There was huge excitement over this NFT sale because of the unprecedented global fame of the event. There have been NFTs sold of a thousand memes and other digital artworks, but nothing with this level of worldwide attention.

Smith and Rock issued the NFT jointly, revealing that the slap had been staged to create attention. "Mr. Smith and Mr. Rock are comedic actors, it was amusing that people thought he would actually hit a fellow comedian over a lame joke," said a spokesman for the duo. "The Academy isn't going to like this, but, hello? 832 million dollars?" said Rock, reportedly.

The NFT is not associated with any image or document. Rather, and unusually, it is tied to the "slap heard 'round the world" itself. NFTs assign a virtual digital title to abstract items such as digital artworks without providing any title to anything physical. The NFT can be sold and traded to convey provenance on the work of performance art. It is unknown if an NFT for performance art has ever been sold.

Elon Musk, the world's richest individual, feels the NFT is a good investment.

Brad Ideas
Apr 01, 2022

Elon Musk buys NFT of Will Smith's "Slap" for $832M (5.6B DOGE)
Topic: ComedyFuturism Smith and Rock share a smile an instant after the slap, dreaming of the income from the NFT sale

April 1, 2022: Elon Musk has purchased an NFT of the slap of comedian Chris Rock by actor Will Smith which took place during the 2022 Acadamy Awards(R) early this week. The NFT was minted on a new hyperledger-based blockchain managed by Sotheby's Auction House in partnership with Christie's Auctions and Private Sales using their new auction system as a way to promote the new blockchain.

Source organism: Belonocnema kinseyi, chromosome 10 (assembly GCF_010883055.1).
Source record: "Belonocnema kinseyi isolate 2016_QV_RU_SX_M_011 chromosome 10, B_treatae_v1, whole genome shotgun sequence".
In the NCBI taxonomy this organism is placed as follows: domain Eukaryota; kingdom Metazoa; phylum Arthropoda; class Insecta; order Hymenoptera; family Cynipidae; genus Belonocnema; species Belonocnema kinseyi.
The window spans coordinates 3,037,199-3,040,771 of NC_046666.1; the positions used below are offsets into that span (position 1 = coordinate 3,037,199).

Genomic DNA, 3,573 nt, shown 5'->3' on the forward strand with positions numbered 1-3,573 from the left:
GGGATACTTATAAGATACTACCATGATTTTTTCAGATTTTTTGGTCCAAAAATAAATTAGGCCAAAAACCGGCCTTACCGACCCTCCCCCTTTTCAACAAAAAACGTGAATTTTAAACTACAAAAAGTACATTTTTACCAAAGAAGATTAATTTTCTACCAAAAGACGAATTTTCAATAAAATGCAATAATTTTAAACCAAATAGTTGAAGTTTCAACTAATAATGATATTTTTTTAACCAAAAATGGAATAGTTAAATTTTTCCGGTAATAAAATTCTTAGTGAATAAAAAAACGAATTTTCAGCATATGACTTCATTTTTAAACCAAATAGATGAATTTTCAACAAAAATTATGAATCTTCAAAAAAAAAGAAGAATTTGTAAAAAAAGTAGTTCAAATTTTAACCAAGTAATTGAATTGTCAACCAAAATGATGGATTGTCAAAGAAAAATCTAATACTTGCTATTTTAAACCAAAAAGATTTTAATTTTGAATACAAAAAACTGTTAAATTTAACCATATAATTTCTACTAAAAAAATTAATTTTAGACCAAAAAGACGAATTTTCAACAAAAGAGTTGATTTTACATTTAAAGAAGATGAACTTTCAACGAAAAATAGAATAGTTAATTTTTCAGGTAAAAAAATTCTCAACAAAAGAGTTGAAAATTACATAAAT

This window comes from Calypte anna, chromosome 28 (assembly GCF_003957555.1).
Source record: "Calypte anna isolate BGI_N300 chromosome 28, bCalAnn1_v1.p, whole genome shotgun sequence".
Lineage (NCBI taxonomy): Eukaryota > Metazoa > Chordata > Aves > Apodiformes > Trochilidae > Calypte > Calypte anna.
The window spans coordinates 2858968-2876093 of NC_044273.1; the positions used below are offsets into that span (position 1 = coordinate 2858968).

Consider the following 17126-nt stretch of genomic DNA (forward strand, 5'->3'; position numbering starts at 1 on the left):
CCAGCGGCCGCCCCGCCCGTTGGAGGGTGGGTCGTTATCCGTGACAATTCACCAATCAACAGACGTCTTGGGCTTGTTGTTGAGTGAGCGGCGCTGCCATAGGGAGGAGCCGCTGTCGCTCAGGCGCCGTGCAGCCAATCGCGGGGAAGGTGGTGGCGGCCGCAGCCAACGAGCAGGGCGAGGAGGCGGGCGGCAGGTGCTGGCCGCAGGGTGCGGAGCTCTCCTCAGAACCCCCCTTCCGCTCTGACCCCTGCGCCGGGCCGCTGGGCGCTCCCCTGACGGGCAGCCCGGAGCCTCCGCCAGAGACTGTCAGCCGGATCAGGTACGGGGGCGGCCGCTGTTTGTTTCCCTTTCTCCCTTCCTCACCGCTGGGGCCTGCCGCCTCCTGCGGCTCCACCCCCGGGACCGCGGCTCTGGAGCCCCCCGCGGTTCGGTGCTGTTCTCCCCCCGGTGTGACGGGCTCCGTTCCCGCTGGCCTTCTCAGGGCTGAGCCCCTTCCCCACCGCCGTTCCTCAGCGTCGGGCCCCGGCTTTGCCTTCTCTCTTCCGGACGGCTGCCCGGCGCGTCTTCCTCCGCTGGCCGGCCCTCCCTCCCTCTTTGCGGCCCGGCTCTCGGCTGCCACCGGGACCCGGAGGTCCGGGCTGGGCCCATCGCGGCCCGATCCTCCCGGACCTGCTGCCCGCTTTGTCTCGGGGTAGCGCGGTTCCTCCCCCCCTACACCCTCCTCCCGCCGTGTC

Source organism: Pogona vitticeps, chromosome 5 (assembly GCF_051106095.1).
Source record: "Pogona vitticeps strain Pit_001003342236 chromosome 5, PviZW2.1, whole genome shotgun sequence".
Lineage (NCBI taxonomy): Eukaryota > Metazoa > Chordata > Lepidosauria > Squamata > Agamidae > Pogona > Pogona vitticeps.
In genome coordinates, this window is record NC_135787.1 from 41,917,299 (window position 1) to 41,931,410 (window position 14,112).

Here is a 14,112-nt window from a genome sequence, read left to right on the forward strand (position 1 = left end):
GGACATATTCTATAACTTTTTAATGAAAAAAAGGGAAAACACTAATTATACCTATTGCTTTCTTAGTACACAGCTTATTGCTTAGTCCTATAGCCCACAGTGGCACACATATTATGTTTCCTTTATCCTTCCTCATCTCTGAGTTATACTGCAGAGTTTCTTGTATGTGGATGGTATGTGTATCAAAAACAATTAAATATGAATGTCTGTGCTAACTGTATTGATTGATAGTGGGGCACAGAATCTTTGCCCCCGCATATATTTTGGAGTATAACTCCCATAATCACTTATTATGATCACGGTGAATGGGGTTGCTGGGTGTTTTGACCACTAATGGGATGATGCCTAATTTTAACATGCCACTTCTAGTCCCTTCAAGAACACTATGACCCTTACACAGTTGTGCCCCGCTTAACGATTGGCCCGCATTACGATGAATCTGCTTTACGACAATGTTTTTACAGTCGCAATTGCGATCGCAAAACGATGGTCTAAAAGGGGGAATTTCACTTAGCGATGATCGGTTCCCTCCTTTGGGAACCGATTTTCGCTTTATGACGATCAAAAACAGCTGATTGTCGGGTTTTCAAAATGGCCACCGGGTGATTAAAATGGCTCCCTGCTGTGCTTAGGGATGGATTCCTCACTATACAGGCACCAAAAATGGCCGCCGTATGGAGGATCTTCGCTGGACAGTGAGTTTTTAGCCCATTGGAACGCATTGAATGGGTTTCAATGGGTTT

There was huge excitement over this NFT sale because of the unprecedented global fame of the event. There have been NFTs sold of a thousand memes and other digital artworks, but nothing with this level of worldwide attention.

Smith and Rock issued the NFT jointly, revealing that the slap had been staged to create attention. "Mr. Smith and Mr. Rock are comedic actors, it was amusing that people thought he would actually hit a fellow comedian over a lame joke," said a spokesman for the duo. "The Academy isn't going to like this, but, hello? 832 million dollars?" said Rock, reportedly.

The NFT is not associated with any image or document. Rather, and unusually, it is tied to the "slap heard 'round the world" itself. NFTs assign a virtual digital title to abstract items such as digital artworks wi

Brad Ideas
Mar 30, 2022

Ending Gasoline Thinking and understanding it's about what you do while charging
Topic: Going GreenRobocarsTags: forbes It is common to see plans for EV charging which are still bound up in "gasoline thinking" where people treat an EV like a car with a tank you empty and then fill up while empty, waiting. In fact, if you do EV charging right, you always do it while you are doing something else, so it takes zero time from your day.

In this new article and video, I outline how that works and prescribe a plan for charging based on putting it in the places where people park for the right periods of time, with sleep and work being the huge #2 and the #3. Then I outline where fast (40 minute fill-up) charging goes. Sadly, too much charging is planned for other reasons, by people who don't drive EVs or still do gasoline thinking.